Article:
DAN KEATING: Yes. What we definitely found, as Corrine was saying, was a higher proportion of ballots being invalidated either as over-vote or under-vote in predominately African American precincts and predominately in precincts that voted heavily for Al Gore. And it seemed to have come through a confluence of events.

You know, we talked to people from NAACP, and we looked at the voter turnout involving the very high turnout of African Americans. They had a very successful get-out-the-vote campaign. In fact, approximately 40% of the African American voters were either new or very inexperienced voters. And what they were facing at the polls was an extra series of challenges, in that Florida was only one of five states to have ten presidential names on the ballot. And election supervisors say that anything over six astronomically increases the likelihood of especially inexperienced voters making an error.

The other thing is that African Americans are more likely than white voters to be voting with the kind of machines that are more inclined to lose votes, and, most importantly, they don’t check your ballot in the precinct. Let me quickly explain that, because it’s so important. In the twenty-three counties where when you cast your ballot, they check it right away, OK, in those twenty-three precincts, over 99% of the ballots cast had a vote for president, because if you make a mistake, if you double vote, it spits back out and they say there’s an error here, you have to fix it. So if you take out the error rate, virtually everybody votes for president. In the counties that don’t check your ballot in the precinct, the error rate was up around 4%. So you — I mean, 4% of the ballots don’t have a vote for president. So you multiply four times the number of people who all of a sudden don’t have an opinion just based on the fact that they are using different technology. So — and African Americans were more likely to be voting in precincts that don’t check the ballot.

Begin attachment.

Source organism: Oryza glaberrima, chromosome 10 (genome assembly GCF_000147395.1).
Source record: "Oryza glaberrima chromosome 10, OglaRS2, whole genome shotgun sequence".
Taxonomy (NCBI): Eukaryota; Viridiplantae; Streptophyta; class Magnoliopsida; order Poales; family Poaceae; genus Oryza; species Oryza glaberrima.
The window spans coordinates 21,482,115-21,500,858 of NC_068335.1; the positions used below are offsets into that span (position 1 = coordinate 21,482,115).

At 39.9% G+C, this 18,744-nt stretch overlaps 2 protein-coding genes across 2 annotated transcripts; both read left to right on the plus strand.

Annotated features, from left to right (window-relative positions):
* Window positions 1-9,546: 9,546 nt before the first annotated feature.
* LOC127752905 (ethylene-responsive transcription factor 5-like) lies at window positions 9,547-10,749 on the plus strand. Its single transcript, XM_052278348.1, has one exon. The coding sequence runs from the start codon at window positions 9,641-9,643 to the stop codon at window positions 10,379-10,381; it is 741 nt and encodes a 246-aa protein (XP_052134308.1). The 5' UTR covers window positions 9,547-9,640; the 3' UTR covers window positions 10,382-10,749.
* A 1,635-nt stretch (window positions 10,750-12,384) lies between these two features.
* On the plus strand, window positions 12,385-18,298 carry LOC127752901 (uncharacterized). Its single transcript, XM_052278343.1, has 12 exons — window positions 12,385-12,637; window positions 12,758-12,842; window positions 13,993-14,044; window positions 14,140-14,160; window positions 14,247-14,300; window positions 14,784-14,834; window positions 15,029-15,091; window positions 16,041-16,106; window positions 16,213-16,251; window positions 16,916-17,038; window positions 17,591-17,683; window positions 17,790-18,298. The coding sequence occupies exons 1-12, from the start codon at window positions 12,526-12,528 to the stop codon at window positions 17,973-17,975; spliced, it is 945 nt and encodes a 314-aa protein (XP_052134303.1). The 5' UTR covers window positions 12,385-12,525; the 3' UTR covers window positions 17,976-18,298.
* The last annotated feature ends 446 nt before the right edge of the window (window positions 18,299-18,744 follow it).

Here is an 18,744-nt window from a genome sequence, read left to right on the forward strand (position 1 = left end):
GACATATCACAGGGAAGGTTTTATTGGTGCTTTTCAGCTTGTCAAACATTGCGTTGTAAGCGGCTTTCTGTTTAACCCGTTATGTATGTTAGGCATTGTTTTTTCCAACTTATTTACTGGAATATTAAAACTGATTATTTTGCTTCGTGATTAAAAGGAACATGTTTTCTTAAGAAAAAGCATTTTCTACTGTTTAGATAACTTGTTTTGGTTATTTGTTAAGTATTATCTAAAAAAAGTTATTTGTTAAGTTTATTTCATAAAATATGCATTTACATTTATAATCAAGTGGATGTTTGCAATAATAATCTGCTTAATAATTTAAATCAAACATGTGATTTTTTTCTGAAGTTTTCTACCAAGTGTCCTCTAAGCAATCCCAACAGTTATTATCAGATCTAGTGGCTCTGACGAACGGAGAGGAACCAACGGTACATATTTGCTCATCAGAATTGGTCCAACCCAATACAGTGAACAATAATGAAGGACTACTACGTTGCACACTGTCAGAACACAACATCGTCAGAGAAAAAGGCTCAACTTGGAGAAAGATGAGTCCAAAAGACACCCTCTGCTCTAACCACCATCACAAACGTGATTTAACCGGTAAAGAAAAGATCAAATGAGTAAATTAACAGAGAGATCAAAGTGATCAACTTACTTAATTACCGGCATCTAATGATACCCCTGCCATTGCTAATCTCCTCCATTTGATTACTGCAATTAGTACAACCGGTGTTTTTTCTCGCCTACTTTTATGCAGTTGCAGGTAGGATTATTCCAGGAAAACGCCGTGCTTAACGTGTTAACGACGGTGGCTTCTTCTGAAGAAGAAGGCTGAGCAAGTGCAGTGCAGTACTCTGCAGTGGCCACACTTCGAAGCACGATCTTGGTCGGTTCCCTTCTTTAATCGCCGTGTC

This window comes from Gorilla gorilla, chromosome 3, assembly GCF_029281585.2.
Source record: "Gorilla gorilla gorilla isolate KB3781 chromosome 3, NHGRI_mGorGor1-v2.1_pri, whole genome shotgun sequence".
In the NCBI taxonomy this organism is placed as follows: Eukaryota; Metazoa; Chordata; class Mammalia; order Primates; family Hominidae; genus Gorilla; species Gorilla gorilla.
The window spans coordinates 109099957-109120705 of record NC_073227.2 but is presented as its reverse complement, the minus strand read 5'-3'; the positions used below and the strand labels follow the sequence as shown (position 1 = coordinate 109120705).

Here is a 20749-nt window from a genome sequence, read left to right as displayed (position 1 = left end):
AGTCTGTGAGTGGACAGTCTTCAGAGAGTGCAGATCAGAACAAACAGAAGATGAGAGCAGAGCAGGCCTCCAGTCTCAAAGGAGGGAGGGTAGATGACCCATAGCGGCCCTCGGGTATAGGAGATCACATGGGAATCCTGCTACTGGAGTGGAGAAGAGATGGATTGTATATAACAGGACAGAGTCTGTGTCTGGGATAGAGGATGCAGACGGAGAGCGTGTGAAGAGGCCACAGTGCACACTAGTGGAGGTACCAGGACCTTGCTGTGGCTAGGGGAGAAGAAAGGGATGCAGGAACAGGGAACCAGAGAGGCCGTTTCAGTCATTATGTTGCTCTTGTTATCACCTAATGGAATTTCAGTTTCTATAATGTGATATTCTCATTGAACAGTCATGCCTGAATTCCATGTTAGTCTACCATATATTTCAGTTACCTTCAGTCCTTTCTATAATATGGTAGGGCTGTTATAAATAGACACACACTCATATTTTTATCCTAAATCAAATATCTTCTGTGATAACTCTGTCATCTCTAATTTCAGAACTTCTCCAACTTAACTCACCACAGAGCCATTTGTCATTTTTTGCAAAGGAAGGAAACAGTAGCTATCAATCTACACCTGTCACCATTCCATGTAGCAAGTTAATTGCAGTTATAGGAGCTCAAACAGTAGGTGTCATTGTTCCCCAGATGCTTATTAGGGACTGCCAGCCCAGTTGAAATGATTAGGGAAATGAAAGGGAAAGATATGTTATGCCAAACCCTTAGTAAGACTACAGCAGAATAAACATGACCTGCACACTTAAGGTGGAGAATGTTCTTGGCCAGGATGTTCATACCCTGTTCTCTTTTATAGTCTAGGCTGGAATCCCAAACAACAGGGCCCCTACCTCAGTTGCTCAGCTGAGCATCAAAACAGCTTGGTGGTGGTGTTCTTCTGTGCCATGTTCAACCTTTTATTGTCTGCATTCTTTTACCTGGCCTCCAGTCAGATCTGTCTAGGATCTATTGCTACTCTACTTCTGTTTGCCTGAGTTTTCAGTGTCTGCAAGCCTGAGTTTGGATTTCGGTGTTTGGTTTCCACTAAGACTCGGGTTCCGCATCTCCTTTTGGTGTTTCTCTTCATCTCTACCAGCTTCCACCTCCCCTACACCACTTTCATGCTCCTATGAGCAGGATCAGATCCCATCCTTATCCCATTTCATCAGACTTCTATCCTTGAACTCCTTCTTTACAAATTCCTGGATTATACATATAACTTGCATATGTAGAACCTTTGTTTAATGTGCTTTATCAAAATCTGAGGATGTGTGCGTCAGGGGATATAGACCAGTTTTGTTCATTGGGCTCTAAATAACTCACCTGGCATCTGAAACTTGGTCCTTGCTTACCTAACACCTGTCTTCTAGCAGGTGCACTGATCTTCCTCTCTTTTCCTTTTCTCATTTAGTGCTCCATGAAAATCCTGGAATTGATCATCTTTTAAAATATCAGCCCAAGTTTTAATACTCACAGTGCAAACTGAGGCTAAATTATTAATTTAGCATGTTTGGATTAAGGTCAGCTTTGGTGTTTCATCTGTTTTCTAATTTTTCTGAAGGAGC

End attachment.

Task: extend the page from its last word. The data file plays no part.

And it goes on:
So, you know, I’ve heard some comments, various commentators and everything saying, well, if people screw up their ballot, it’s their fault. But it’s — if you had a thing where you have two groups of people and one when they screw up their ballot, they get to have it checked and get a chance to fix it, and other people, when they screw up their ballot, they don’t get a chance to fix it.

So what we found there in Duval County is that in some precincts, as much as almost one in three — it was 31% in two different precincts — of the ballots didn’t have a vote for president.

Now, let’s compare this a little bit with Orange County, which has Orlando, where they check it. There in the African American precincts, less than 1% — it’s just what you would expect to see — less than 1% of the ballots didn’t have a vote for president.

So it’s not like you could argue that it’s likely that people didn’t really have an opinion for president. It’s that the technology there — and as Corrine said and we wrote about, and this is just an amazing fact — if you followed the instructions, your vote was invalidated, because it told you to vote on every page. And if you did that, your ballot would be thrown out.

Now, we also — the instructions also said if you make a mistake and you point it out, you get a new ballot. And we interviewed a woman who brought her high school senior son to vote. And they had some hassles with whether his name was on the list — I won’t go into all those — but when he finally voted, he came out of the booth, and he said, "Mom, I did great, I voted every page." And she shook her head and said, "No." And they looked at his ballot, and you could see that there were two punch holes in the presidential area. They brought it over to the — she said they brought it to the poll workers, and the poll workers said, "Oh, there’s nothing you can do about it," and took it and dropped it in the box.

So, you know, these issues have been raised about whether kind of in some counties they bent over backwards to help people. I know we’ve heard about, you know, Seminole and Martin Counties. One thing that we reported is in Okaloosa County, they sent out absentee ballot requests to people who didn’t request them at all. People have made a big controversy about, oh, helping to fill out the absentee ballot requests. In Okaloosa County, they did it to people who made no request whatsoever for an absentee ballot. And that’s a place where the absentees went for George Bush 81% to 19%, gave him an 8,300-vote margin.